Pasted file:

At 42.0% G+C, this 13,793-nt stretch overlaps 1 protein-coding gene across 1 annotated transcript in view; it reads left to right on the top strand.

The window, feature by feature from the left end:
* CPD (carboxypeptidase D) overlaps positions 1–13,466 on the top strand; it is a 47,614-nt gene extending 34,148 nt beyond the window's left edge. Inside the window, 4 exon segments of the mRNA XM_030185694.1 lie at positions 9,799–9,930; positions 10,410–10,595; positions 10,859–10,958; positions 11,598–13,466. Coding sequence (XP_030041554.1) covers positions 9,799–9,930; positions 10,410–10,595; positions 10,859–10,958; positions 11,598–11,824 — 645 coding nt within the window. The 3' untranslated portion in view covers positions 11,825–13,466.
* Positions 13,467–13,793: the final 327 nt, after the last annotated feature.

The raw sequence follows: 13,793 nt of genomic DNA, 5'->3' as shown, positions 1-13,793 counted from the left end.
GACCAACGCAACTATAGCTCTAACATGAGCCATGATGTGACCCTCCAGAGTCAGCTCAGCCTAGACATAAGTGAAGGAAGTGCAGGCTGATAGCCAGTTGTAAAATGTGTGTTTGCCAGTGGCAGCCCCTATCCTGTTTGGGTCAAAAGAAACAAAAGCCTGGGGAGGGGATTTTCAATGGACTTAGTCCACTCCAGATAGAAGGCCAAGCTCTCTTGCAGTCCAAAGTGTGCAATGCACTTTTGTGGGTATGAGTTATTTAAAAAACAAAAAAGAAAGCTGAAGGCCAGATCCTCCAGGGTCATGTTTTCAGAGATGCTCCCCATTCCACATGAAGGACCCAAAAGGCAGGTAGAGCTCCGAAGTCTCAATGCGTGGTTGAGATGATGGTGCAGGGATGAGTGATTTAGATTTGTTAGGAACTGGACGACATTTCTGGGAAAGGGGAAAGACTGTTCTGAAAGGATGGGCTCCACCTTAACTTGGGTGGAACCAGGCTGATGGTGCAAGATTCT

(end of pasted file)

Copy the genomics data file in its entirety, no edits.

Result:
At 42.0% G+C, this 13,793-nt stretch overlaps 1 protein-coding gene across 1 annotated transcript in view; it reads left to right on the top strand.

The window, feature by feature from the left end:
* CPD (carboxypeptidase D) overlaps positions 1–13,466 on the top strand; it is a 47,614-nt gene extending 34,148 nt beyond the window's left edge. Inside the window, 4 exon segments of the mRNA XM_030185694.1 lie at positions 9,799–9,930; positions 10,410–10,595; positions 10,859–10,958; positions 11,598–13,466. Coding sequence (XP_030041554.1) covers positions 9,799–9,930; positions 10,410–10,595; positions 10,859–10,958; positions 11,598–11,824 — 645 coding nt within the window. The 3' untranslated portion in view covers positions 11,825–13,466.
* Positions 13,467–13,793: the final 327 nt, after the last annotated feature.

The raw sequence follows: 13,793 nt of genomic DNA, 5'->3' as shown, positions 1-13,793 counted from the left end.
GACCAACGCAACTATAGCTCTAACATGAGCCATGATGTGACCCTCCAGAGTCAGCTCAGCCTAGACATAAGTGAAGGAAGTGCAGGCTGATAGCCAGTTGTAAAATGTGTGTTTGCCAGTGGCAGCCCCTATCCTGTTTGGGTCAAAAGAAACAAAAGCCTGGGGAGGGGATTTTCAATGGACTTAGTCCACTCCAGATAGAAGGCCAAGCTCTCTTGCAGTCCAAAGTGTGCAATGCACTTTTGTGGGTATGAGTTATTTAAAAAACAAAAAAGAAAGCTGAAGGCCAGATCCTCCAGGGTCATGTTTTCAGAGATGCTCCCCATTCCACATGAAGGACCCAAAAGGCAGGTAGAGCTCCGAAGTCTCAATGCGTGGTTGAGATGATGGTGCAGGGATGAGTGATTTAGATTTGTTAGGAACTGGACGACATTTCTGGGAAAGGGGAAAGACTGTTCTGAAAGGATGGGCTCCACCTTAACTTGGGTGGAACCAGGCTGATGGTGCAAGATTCT